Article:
top of page
  • Writer's pictureInnovative Wellness Inc.

Menopause: What's Really Going In Your Body, with Rachael Cabreira

Are you struggling with menopausal weight gain? Is this symptom of menopause something that actually needs to change, or something you think needs to be changed? What happens with sexuality after menopause and why is it important that we understand that all these bodily changes are normal? In this podcast episode, Dr. Cristina Castagnini speaks with Rachael Cabreira about what's really going on in your body during menopause.






IN THIS PODCAST

  • From 40 onwards

  • This is a normal process

  • Sexual health after and during menopause

From 40 Onwards

From the time you turn 40, your estrogen, progesterone, and testosterone slowly start to decrease until your periods stop.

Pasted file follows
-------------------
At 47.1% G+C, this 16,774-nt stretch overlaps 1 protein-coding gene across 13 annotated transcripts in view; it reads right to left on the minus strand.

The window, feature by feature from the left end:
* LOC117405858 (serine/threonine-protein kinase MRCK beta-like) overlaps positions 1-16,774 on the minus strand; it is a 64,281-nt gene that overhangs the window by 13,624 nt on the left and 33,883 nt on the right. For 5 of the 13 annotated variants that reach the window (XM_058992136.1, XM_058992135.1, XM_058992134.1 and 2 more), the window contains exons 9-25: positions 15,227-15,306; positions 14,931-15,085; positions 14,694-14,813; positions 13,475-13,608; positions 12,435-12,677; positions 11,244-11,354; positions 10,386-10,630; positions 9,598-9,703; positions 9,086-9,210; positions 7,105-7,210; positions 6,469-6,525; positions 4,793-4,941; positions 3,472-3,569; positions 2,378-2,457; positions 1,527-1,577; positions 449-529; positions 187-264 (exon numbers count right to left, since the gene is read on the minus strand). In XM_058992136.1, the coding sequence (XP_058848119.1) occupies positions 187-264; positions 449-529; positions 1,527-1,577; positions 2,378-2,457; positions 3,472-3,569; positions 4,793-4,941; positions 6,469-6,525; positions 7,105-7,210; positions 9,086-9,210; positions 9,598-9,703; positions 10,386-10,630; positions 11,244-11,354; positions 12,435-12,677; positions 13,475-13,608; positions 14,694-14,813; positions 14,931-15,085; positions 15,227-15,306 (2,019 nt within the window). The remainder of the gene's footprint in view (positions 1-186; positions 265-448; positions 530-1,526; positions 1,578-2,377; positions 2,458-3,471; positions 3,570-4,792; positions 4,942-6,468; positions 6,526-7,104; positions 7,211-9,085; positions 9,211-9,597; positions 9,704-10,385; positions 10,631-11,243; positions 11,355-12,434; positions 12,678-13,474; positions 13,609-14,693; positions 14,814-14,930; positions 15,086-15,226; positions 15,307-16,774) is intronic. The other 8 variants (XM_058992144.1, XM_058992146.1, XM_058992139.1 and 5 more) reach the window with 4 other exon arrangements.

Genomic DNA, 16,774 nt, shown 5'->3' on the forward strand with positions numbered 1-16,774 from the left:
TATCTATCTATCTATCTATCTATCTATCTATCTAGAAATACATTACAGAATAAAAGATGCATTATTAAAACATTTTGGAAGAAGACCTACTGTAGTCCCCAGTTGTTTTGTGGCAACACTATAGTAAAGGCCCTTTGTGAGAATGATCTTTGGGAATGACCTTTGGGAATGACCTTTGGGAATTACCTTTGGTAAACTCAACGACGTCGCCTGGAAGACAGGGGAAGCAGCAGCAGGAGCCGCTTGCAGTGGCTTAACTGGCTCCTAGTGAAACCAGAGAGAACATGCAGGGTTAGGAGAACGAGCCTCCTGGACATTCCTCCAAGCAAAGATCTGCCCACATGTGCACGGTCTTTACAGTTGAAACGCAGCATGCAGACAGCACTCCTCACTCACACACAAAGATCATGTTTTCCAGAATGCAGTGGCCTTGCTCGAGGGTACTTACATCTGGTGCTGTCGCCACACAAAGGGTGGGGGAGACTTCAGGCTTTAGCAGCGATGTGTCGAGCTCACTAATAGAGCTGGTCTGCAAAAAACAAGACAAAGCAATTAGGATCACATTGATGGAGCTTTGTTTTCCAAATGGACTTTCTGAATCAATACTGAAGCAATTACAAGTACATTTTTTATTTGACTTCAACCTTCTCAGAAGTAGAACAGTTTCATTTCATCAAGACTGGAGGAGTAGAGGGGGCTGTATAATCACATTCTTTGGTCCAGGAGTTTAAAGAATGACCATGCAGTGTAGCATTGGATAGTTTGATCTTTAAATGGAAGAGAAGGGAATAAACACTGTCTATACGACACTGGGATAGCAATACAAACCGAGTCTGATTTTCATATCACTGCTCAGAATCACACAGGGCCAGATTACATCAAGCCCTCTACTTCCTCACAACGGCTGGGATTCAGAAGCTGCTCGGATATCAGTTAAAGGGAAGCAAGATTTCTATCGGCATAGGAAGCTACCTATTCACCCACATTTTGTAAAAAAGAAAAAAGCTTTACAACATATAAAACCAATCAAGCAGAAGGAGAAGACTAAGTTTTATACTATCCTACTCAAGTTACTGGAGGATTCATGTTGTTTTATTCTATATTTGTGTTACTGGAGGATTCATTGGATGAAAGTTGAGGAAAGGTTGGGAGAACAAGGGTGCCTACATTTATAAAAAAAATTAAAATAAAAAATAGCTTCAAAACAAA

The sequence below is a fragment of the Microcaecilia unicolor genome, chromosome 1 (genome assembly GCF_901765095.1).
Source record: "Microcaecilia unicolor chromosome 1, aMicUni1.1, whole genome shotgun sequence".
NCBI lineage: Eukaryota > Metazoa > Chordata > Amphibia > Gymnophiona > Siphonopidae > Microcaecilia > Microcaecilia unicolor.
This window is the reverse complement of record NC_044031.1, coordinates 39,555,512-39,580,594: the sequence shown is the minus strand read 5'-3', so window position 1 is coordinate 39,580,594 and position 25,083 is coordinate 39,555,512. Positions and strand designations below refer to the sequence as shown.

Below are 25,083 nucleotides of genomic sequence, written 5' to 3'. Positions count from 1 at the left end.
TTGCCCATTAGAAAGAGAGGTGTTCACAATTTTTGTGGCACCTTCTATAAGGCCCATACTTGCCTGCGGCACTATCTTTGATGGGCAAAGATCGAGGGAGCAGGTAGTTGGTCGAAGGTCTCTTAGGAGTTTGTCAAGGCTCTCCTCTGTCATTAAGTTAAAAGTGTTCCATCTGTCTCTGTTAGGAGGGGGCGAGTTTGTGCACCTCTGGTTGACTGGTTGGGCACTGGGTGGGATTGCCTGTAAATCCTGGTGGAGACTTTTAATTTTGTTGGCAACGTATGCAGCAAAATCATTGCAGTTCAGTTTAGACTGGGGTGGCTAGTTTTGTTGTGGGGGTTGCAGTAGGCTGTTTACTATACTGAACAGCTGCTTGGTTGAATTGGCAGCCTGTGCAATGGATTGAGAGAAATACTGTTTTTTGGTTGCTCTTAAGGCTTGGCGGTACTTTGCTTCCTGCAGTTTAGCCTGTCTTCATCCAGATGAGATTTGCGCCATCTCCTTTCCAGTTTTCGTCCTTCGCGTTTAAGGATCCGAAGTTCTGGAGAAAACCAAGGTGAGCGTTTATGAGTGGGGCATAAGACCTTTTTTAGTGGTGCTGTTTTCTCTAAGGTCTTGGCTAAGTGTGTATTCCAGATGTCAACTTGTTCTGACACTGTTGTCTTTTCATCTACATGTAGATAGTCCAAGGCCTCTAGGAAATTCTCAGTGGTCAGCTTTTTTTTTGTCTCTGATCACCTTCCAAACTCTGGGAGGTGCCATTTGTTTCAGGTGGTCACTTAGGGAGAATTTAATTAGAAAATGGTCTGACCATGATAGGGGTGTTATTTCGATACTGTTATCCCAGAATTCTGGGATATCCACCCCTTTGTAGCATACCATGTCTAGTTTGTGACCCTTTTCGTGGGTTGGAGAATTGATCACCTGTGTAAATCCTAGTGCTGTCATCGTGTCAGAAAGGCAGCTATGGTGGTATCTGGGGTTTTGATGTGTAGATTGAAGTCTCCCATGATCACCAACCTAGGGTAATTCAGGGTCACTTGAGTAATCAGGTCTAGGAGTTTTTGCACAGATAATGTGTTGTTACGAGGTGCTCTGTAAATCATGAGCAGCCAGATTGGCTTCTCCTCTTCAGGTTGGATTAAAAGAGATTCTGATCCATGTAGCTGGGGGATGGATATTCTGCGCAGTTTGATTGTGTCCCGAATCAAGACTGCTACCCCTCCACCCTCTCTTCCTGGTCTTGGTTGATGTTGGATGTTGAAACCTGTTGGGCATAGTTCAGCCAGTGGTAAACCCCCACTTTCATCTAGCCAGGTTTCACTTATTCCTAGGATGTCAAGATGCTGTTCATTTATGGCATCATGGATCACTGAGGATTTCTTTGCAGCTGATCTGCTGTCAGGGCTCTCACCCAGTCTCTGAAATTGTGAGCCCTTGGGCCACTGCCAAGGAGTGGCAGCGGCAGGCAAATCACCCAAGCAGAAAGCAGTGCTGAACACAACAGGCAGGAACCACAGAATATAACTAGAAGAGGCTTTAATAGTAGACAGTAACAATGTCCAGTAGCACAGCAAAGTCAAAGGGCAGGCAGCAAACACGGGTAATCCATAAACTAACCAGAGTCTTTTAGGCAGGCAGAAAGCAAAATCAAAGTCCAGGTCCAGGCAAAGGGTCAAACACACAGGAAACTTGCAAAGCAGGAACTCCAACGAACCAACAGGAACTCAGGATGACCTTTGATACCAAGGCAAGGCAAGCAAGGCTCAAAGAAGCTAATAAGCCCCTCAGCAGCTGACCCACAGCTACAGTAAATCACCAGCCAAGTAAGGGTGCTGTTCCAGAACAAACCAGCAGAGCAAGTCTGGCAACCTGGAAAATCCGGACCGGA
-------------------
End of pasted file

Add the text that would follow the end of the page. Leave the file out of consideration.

As these hormones are decreasing, women will start feeling like ‘oh I have vaginal dryness’ or ‘mental fogginess’ … all these subtle little things … the time between perimenopause and menopause … is the hardest time for women because it’s where things [are changing]. (Rachael Cabreira)

The first few steps of seeking counseling for this change is:

  • Helping women to understand what is going on. This is everything that they experience from emotional to physical changes and turbulences to their personal and work life.

  • Undergoing a total lab panel: serum testing which tests insulin, thyroid, gut health, vitamin level, and all sorts of different aspects of health.

  • Urine testing over two days.

Women who are having specifically weight issues during menopause, which is a very common symptom … what we’re looking at is metabolism and thyroid. (Rachael Cabreira)

Your thyroid is incredibly important to the overall health of your body and it goes especially hand in hand with your metabolism. You need to look at your health as an overall whole in order to find a treatment plan that is personalized to you and your body.

This Is A Normal Process